Directed by Gillian Armstrong
Produced by Denise Di Novi
Written by Robin Swicord, Based on the novel by Louisa May Alcott
Starring Winona Ryder, Susan Sarandon, Trini Alvarado, Claire Danes, Kirsten Dunst, Christian Bale, Gabriel Byrne, Samantha Mathis, Eric Stoltz
Music by Thomas Newman
Cinematography Geoffrey Simpson
Editing by Nicholas Beauman
Distributed by Columbia Pictures
Release date December 21, 1994
Running time 115 minutes
Country United States
Budget $18 million
Gross revenue $50,083,616
Info & Plot
The film focuses on the March sisters – prim Meg (Trini Alvarado), tempestuous Jo (Winona Ryder), shy Beth (Claire Danes), and self-absorbed Amy (Kirsten Dunst) – growing up in Concord, Massachusetts during and after the American Civil War. With their father away fighting in the war, the girls struggle with major and minor problems under the guidance of their strong-willed mother, affectionately called Marmee. As a means of escaping some of their problems, the sisters revel in performing in romantic plays written by Jo in their attic theater.
Living next door to the family is wealthy Mr. Laurence, whose grandson Theodore (nicknamed Laurie)(Christian Bale) moves in with him and becomes a close friend of the March family. Mr. Laurence becomes a mentor for Beth, whose exquisite piano-playing reminds him of his deceased daughter, and Meg falls in love with Laurie’s tutor John Brooke.
While Marmee is away tending to her wounded husband, Beth contracts scarlet fever from a neighbor’s infant. Awaiting her return, Meg and Jo send Amy away to live with their Aunt March. Prior to Beth’s illness, Jo had been Aunt March’s companion for several years, and while she was unhappy with her position she tolerated it in the hope her aunt one day would take her to Europe. Amy thrives as Aunt March’s new companion.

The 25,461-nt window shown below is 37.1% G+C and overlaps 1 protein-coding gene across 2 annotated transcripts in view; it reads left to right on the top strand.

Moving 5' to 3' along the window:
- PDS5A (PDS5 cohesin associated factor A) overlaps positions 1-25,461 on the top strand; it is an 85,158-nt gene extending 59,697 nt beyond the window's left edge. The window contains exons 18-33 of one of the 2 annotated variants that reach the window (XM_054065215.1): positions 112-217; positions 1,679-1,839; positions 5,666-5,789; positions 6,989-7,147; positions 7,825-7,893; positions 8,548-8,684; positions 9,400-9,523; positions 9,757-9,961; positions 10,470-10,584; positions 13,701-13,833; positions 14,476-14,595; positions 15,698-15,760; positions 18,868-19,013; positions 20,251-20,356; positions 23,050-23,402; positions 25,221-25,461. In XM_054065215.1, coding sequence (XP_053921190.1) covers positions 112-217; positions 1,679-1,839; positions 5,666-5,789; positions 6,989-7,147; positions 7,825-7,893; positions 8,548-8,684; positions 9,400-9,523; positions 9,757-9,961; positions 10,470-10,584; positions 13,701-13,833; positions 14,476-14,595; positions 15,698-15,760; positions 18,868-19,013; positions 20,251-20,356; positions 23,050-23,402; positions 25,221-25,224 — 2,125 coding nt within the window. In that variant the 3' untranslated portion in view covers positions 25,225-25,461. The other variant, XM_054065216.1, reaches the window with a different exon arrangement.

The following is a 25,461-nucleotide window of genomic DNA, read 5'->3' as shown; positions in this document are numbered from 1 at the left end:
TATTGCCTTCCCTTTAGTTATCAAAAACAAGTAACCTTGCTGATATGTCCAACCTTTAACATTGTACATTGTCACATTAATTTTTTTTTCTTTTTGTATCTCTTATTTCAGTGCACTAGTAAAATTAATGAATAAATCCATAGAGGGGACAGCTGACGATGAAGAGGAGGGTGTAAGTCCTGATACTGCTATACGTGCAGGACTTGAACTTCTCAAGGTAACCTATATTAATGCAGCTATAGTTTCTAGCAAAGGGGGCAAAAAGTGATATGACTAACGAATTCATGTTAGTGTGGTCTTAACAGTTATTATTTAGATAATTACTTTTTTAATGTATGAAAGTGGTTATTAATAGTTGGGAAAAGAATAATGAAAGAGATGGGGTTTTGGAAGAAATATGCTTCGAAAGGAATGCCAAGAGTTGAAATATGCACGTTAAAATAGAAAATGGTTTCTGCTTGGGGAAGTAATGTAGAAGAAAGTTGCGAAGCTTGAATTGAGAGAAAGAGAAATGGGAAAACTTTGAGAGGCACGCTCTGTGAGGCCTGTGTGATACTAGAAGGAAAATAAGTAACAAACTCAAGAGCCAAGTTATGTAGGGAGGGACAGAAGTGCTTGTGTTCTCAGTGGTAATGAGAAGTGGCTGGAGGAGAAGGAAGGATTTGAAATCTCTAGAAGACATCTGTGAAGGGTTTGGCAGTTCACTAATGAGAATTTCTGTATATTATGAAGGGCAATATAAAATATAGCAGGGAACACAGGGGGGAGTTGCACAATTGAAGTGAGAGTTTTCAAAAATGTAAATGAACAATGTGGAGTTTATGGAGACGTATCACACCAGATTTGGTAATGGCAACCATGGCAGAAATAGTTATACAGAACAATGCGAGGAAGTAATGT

Mr. March returns home just prior to Christmas. Four years pass; Meg and John Brooke are married, and Beth’s health is deteriorating steadily. Laurie graduates from college and proposes to Jo and asks her to go to London with him, but realizing she thinks of him more as a big brother than a romantic prospect, she refuses his offer. Jo later deals with the added disappointment that Aunt March has decided to take Amy, who is now seventeen (Samantha Mathis), with her to Europe instead of her. Crushed, Jo departs for New York City to pursue her dream of writing and experiencing life. There she meets Friedrich Bhaer (Gabriel Byrne), a German professor who challenges and stimulates her intellectually, introduces her to opera and philosophy, and encourages her write better stories than the lurid Victorian melodramas she has penned so far.
In Europe, Amy reunites with her old childhood friend Laurie. Finding he has become dissolute and irresponsible, she censures him and refuses to have anything more to do with him until he mends his ways. Laurie decides to go to London to work for his grandfather and make himself worthy of Amy.
Jo is summoned home to see Beth, who finally succumbs to the lingering effects of the scarlet fever that have plagued her for the past four years and she dies. Grieving for her sister, Jo retreats to the comfort of the attic and begins to write her life story. Upon its completion, she sends it to Professor Bhaer. Meanwhile, Meg gives birth to twins Demi and Daisy.
A letter from Amy informs the family Aunt March is too ill to travel, so Amy must remain in Europe with her. In London, Laurie receives a letter from Jo in which she informs him of Beth’s death and mentions Amy is in Vevey, unable to come home. Laurie immediately travels to be at Amy’s side. The two eventually return to the March home as husband and wife.
Aunt March dies and she leaves Jo her house, which she decides to convert into a school. Professor Bhaer arrives with the printed galley proofs of her manuscript and announces he is departing for the West, where he has found a position as a teacher. When he discovers it was Amy and not Jo who wed Laurie, he proposes marriage and Jo accepts.